Long-term outlook important when investing in the volatile biotech and life sciences sector
A year-long biotechnology bear market has led to a strengthening in the underlying fundamentals of the biotech sector. This is according to the management of the International Biotechnology Trust (IBT), which saw a 46% fall in NAV for the year ended 31 August 2001.
Over three years to 1 October 2001 the biotech and life sciences sector is the top performing sector in investment trusts, returning £2,908 on an initial £1,000 invested on a mid to mid basis.
However, that masks significant losses made by the main body of biotechnology stocks. While IBT's NAV fell 46.1% over the last year to 31 August 2001, the Nasdaq Biotechnology Index fell by 35.4% and the Bloomberg UK Biotechnology Index fell 43.3%.
Andrew Barker, chairman of the trust, said the dramatic variation in performance over consecutive years demonstrates the highly volatile nature of the biotechnology market and the importance of taking a long-term view when investing in the sector.
Kate Bingham, general partner at Schroder Ventures Life Sciences (SVLS), financial advisers to IBT, said the biotech market is very cyclical, and that any biotech vehicle should be looking at an investment time frame of three to five years.
Bingham said the fundamentals for biotech remains strong, with the sector having come down so much. It means there are many companies currently at all time lows, that there are some very good buying opportunities at present.
Barker said: 'The outlook for product-orientated companies goes from strength to strength, in the face of a deteriorating outlook for many other growth sectors. However, these positive fundamentals have been overshadowed by the increasingly negative market sentiment, with biotechnology stocks dragged down with the market as a whole.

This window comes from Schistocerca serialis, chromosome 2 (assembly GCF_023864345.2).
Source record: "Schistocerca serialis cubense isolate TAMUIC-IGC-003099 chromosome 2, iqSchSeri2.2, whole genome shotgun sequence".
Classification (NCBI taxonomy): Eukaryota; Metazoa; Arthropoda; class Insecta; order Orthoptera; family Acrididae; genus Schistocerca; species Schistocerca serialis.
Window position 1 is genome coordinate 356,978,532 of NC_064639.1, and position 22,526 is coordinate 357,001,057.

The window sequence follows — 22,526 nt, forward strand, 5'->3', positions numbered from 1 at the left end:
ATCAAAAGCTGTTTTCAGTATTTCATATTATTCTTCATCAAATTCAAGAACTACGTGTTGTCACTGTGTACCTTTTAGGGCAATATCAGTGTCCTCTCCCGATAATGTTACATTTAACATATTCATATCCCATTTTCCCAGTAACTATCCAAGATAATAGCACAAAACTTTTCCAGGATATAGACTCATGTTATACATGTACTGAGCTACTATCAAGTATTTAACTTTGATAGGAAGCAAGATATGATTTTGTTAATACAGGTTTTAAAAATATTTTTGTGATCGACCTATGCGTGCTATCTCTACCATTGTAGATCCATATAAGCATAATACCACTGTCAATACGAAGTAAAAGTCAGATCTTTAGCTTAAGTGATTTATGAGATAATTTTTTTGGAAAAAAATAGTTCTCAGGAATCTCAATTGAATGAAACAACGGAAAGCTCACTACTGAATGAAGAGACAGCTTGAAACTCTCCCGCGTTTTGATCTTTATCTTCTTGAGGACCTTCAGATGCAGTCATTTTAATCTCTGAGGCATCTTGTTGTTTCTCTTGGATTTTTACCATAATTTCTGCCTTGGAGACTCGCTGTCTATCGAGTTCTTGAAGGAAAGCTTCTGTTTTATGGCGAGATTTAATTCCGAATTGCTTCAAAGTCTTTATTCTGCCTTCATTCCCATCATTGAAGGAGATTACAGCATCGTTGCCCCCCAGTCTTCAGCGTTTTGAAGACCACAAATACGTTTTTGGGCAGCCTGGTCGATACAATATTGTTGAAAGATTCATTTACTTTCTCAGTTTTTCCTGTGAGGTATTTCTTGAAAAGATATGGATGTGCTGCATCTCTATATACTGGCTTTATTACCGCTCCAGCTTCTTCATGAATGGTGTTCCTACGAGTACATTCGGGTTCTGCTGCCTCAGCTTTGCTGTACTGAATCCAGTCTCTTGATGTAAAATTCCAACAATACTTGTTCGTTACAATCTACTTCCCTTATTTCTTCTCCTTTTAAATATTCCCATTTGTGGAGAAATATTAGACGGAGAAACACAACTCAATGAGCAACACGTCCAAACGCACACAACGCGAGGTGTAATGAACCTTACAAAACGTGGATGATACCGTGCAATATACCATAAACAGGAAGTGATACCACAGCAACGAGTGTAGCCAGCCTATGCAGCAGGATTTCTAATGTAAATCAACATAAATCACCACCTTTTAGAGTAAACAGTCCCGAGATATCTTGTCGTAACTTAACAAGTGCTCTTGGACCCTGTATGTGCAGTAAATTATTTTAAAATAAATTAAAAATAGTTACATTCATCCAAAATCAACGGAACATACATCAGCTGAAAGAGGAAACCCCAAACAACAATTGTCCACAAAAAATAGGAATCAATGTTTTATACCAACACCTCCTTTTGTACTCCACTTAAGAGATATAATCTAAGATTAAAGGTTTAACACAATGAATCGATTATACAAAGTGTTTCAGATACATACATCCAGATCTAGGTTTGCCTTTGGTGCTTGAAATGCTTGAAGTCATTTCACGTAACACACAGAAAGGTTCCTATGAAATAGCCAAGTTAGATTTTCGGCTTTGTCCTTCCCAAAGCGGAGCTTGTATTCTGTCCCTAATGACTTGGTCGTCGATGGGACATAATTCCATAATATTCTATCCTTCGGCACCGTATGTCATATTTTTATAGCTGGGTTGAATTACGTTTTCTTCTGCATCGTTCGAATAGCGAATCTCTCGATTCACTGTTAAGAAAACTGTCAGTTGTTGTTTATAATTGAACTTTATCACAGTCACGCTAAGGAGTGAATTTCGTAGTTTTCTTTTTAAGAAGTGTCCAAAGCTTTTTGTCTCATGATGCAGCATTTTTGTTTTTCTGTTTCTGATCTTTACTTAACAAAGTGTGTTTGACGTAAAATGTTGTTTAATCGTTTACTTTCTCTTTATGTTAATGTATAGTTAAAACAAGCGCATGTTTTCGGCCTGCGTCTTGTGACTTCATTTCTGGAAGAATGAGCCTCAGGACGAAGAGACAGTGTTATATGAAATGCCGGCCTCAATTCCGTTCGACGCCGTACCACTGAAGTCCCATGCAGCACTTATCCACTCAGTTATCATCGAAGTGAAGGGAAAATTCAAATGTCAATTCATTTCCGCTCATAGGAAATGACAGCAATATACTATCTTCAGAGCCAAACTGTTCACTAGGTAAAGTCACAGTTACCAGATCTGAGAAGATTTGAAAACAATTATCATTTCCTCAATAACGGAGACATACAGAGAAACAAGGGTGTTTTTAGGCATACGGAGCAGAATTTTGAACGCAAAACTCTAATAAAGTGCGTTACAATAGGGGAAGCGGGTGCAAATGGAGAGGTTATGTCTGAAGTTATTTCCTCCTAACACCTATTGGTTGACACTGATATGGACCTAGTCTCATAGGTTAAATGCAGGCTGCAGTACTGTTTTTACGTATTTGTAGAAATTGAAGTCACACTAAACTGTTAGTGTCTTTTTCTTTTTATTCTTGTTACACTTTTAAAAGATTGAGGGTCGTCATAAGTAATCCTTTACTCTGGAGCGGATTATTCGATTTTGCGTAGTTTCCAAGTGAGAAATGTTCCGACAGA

'It is difficult to predict when the bear market will cease to overshadow the sector but we believe the strong underlying fundamentals will eventually shine through. Current valuations of biotech companies, with many trading around cash levels, make this an opportune time for IBT to be making investments in the sector.'
SVLS was appointed investment adviser to the trust in November 2000, and since then IBT has gone through a period of significant restructuring and made a number of new investments.
Barker said while the fall in IBT's NAV was to some extent due to the market correction, this was compounded by the write-downs of some of the private companies in the inherited portfolio made by the new manager as part of the on-going rebalancing of the portfolio. He said the result of these write-downs was a reduction in net assets of £9.9m during the period in review.
'Despite the year-long biotechnology bear market, the life sciences industry has actually experienced its second best fundraising ever,' said Barker. 'In the first three quarters of 2001, $9.6bn was raised in the US and Europe compared with $35.6bn raised in total in 2000 and $7.0bn raised in 1999.'
However, Barker says the IPO market is currently extremely weak and looks likely to remain so for the foreseeable future. He says in the first three quarters of 2001 only $269m was raised in the US and Europe compared to $8.6bn raised in total in 2000 and $1.7bn in 1999.
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